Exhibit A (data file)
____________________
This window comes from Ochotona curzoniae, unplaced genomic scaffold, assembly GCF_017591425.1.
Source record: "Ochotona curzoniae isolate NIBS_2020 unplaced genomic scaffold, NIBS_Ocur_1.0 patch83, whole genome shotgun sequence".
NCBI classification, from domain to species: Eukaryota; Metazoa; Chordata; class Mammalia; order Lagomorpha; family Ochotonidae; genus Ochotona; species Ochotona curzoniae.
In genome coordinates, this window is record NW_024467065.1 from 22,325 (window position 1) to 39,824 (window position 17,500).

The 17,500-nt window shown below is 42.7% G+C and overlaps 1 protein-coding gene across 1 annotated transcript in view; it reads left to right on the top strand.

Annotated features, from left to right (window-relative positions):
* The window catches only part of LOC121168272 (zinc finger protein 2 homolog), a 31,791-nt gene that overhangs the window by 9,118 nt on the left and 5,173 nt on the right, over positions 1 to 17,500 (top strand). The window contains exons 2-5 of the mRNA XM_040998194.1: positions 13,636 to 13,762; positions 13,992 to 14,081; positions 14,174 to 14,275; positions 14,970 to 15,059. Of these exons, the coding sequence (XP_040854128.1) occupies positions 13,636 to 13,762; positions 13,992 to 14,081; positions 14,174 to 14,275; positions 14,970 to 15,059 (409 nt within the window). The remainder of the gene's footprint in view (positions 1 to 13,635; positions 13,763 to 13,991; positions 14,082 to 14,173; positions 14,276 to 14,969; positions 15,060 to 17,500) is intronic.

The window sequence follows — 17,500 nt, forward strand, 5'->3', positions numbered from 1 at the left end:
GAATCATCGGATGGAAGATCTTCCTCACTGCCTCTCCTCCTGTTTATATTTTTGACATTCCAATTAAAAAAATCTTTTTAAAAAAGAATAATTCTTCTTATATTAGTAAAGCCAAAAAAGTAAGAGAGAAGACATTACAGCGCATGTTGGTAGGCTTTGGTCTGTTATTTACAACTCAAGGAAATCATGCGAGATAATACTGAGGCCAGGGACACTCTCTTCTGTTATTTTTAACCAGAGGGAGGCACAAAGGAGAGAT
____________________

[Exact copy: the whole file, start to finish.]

This window comes from Ochotona curzoniae, unplaced genomic scaffold, assembly GCF_017591425.1.
Source record: "Ochotona curzoniae isolate NIBS_2020 unplaced genomic scaffold, NIBS_Ocur_1.0 patch83, whole genome shotgun sequence".
NCBI classification, from domain to species: Eukaryota; Metazoa; Chordata; class Mammalia; order Lagomorpha; family Ochotonidae; genus Ochotona; species Ochotona curzoniae.
In genome coordinates, this window is record NW_024467065.1 from 22,325 (window position 1) to 39,824 (window position 17,500).

The 17,500-nt window shown below is 42.7% G+C and overlaps 1 protein-coding gene across 1 annotated transcript in view; it reads left to right on the top strand.

Annotated features, from left to right (window-relative positions):
* The window catches only part of LOC121168272 (zinc finger protein 2 homolog), a 31,791-nt gene that overhangs the window by 9,118 nt on the left and 5,173 nt on the right, over positions 1 to 17,500 (top strand). The window contains exons 2-5 of the mRNA XM_040998194.1: positions 13,636 to 13,762; positions 13,992 to 14,081; positions 14,174 to 14,275; positions 14,970 to 15,059. Of these exons, the coding sequence (XP_040854128.1) occupies positions 13,636 to 13,762; positions 13,992 to 14,081; positions 14,174 to 14,275; positions 14,970 to 15,059 (409 nt within the window). The remainder of the gene's footprint in view (positions 1 to 13,635; positions 13,763 to 13,991; positions 14,082 to 14,173; positions 14,276 to 14,969; positions 15,060 to 17,500) is intronic.

The window sequence follows — 17,500 nt, forward strand, 5'->3', positions numbered from 1 at the left end:
GAATCATCGGATGGAAGATCTTCCTCACTGCCTCTCCTCCTGTTTATATTTTTGACATTCCAATTAAAAAAATCTTTTTAAAAAAGAATAATTCTTCTTATATTAGTAAAGCCAAAAAAGTAAGAGAGAAGACATTACAGCGCATGTTGGTAGGCTTTGGTCTGTTATTTACAACTCAAGGAAATCATGCGAGATAATACTGAGGCCAGGGACACTCTCTTCTGTTATTTTTAACCAGAGGGAGGCACAAAGGAGAGAT